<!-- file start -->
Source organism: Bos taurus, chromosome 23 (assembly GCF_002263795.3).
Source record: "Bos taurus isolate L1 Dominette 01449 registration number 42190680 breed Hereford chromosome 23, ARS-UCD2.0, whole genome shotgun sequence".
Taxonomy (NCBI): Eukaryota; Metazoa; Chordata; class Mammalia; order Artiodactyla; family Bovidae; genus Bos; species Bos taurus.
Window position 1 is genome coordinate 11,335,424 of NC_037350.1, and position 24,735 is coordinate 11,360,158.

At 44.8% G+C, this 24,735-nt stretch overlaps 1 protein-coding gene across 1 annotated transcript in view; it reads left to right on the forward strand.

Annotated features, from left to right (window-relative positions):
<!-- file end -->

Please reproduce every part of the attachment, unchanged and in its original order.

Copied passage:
Source organism: Bos taurus, chromosome 23 (assembly GCF_002263795.3).
Source record: "Bos taurus isolate L1 Dominette 01449 registration number 42190680 breed Hereford chromosome 23, ARS-UCD2.0, whole genome shotgun sequence".
Taxonomy (NCBI): Eukaryota; Metazoa; Chordata; class Mammalia; order Artiodactyla; family Bovidae; genus Bos; species Bos taurus.
Window position 1 is genome coordinate 11,335,424 of NC_037350.1, and position 24,735 is coordinate 11,360,158.

At 44.8% G+C, this 24,735-nt stretch overlaps 1 protein-coding gene across 1 annotated transcript in view; it reads left to right on the forward strand.

Annotated features, from left to right (window-relative positions):